- In 2019, ghost kitchens saw a $1.9 billion investment across 16 deals.
How Covid Started the Rise of Ghost Kitchens
The COVID-19 pandemic sent the restaurant into a tailspin amidst the restrictions on indoor dining and limited seating capacities. Thus, the situation creates a huge demand for food deliveries, leading to the accelerated growth of ghost kitchens, virtual brands, and delivery-only concepts. These businesses have thrived during the pandemic, and Euromonitor, a market research firm, recently predicted that they could turn into a $1 trillion industry by 2030.
The following factors are critical contributors to the rise in ghost kitchens:
- The increase of delivery app technology and usage worldwide
- People stuck at home because of the pandemic
- Restaurants closing their indoor dining areas and rethinking their entire business model
- Reduced consumer spending due to a recession
Just like Zoom has benefited from remote working policies and online retail sales have skyrocketed, the COVID-19 has caused the ghost kitchen trend to flourish. The disparity between restaurant sectors was apparent at the beginning of the pandemic and subsequent closures— in March 2020, fine dining sales dropped by more than 90%, and casual dining was down 75%. Fast-casual dining was down 65%, and quick service and fast food decreased by 50%. Delivery orders, however, surged by 67%, and that's where ghost kitchens found their colossal opportunity.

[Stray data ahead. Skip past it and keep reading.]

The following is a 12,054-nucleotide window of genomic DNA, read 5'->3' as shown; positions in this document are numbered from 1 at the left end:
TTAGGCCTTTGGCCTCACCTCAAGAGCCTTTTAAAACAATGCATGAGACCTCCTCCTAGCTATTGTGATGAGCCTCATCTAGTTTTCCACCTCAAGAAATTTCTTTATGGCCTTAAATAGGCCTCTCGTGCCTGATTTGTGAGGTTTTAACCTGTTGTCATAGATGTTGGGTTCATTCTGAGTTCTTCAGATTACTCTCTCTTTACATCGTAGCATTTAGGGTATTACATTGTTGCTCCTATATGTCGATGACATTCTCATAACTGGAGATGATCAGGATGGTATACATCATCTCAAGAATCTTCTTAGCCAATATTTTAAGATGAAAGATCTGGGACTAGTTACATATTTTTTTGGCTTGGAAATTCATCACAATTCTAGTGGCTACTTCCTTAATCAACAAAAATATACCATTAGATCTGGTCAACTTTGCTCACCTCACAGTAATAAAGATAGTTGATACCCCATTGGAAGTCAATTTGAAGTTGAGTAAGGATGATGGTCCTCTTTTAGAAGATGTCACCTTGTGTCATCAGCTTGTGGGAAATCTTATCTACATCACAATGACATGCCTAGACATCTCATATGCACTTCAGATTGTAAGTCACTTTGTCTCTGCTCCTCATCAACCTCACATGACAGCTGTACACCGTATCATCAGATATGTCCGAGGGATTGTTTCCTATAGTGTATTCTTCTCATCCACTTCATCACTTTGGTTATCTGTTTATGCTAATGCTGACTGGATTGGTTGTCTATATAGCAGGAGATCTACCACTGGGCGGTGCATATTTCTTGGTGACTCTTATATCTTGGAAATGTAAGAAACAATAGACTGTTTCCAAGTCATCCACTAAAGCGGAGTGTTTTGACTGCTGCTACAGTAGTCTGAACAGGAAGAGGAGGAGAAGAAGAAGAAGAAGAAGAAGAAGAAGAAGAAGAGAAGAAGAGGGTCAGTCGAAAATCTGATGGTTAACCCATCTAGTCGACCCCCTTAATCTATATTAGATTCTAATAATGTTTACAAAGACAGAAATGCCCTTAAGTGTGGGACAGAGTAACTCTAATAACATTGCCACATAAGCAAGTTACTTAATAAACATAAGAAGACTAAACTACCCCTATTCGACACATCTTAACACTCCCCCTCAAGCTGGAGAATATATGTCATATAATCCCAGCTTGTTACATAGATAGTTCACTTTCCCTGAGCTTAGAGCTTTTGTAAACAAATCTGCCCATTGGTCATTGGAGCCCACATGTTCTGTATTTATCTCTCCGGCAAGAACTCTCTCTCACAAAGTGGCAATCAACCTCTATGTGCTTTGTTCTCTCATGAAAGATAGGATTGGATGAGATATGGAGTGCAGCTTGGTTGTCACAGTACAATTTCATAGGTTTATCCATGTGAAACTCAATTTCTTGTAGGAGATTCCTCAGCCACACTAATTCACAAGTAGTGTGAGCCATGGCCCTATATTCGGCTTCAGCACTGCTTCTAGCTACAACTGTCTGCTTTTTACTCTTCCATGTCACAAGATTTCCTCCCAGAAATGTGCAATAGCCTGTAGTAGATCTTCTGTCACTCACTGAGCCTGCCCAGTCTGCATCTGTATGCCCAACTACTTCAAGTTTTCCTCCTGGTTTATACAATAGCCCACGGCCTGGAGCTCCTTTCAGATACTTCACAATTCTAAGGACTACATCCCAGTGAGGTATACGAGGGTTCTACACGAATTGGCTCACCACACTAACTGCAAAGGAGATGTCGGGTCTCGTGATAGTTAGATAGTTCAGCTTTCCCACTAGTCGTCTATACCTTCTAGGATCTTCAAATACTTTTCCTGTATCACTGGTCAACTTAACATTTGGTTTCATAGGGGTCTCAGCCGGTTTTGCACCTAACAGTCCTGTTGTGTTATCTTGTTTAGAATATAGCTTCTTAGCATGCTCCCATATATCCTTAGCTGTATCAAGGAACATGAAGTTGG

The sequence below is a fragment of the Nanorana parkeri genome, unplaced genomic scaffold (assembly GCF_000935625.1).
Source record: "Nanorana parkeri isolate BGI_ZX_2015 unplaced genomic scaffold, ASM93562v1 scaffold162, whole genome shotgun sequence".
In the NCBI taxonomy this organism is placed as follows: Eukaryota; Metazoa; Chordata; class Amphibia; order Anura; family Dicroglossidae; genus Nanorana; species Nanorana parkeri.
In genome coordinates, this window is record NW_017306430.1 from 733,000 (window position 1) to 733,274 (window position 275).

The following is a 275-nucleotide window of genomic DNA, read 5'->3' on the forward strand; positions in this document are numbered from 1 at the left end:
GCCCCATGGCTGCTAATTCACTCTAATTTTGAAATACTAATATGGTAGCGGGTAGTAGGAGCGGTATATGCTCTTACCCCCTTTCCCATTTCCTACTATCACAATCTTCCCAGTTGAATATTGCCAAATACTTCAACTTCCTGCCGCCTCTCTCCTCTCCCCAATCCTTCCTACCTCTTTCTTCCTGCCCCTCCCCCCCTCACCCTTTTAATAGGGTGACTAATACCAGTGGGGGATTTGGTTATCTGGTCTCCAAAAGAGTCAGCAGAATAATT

Strong Brands Mean More Successful Ghost Kitchens
As online concepts flourish, many brick-and-mortar restaurants continue to suffer. They're currently facing near-impossible working conditions, including high rents, staffing shortages, and changing pandemic-related restrictions as they attempt to normalize business again. For example, restaurants in big cities that once served brisk lunches to office workers saw sales fall off a cliff. Some establishments are mitigating losses by adapting through virtual expansion, creating online brand arms with delivery services.
Some restaurants with powerful brands have found success when jumping into the virtual restaurant game. For example, Los Angeles-based Canter's Deli dove deep into the business with three ghost kitchens running across the city. But since Canter's brand is so reliable and well-known, customers don't really care where their sandwich is prepared—as long as it's from Canter's! So when someone orders a Reuben from Canter's, they may assume it's prepared at their West Hollywood brick-and-mortar, but in reality, it's from a separate commissary.